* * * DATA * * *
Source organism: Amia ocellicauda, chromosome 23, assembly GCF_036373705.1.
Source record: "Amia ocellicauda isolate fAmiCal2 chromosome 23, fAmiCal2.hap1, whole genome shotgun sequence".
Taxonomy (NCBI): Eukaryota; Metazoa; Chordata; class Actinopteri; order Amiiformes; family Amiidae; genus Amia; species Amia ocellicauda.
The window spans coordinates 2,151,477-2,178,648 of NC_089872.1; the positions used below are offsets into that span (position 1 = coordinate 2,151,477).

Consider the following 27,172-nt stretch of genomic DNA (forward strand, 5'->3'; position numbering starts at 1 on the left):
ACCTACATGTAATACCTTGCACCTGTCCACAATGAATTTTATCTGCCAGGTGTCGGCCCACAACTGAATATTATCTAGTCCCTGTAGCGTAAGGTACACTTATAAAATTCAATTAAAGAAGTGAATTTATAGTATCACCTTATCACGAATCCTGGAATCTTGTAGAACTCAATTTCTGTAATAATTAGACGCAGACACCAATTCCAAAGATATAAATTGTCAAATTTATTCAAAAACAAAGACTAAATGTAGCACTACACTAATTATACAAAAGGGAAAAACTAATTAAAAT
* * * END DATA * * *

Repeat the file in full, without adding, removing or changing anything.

Source organism: Amia ocellicauda, chromosome 23, assembly GCF_036373705.1.
Source record: "Amia ocellicauda isolate fAmiCal2 chromosome 23, fAmiCal2.hap1, whole genome shotgun sequence".
Taxonomy (NCBI): Eukaryota; Metazoa; Chordata; class Actinopteri; order Amiiformes; family Amiidae; genus Amia; species Amia ocellicauda.
The window spans coordinates 2,151,477-2,178,648 of NC_089872.1; the positions used below are offsets into that span (position 1 = coordinate 2,151,477).

Consider the following 27,172-nt stretch of genomic DNA (forward strand, 5'->3'; position numbering starts at 1 on the left):
ACCTACATGTAATACCTTGCACCTGTCCACAATGAATTTTATCTGCCAGGTGTCGGCCCACAACTGAATATTATCTAGTCCCTGTAGCGTAAGGTACACTTATAAAATTCAATTAAAGAAGTGAATTTATAGTATCACCTTATCACGAATCCTGGAATCTTGTAGAACTCAATTTCTGTAATAATTAGACGCAGACACCAATTCCAAAGATATAAATTGTCAAATTTATTCAAAAACAAAGACTAAATGTAGCACTACACTAATTATACAAAAGGGAAAAACTAATTAAAAT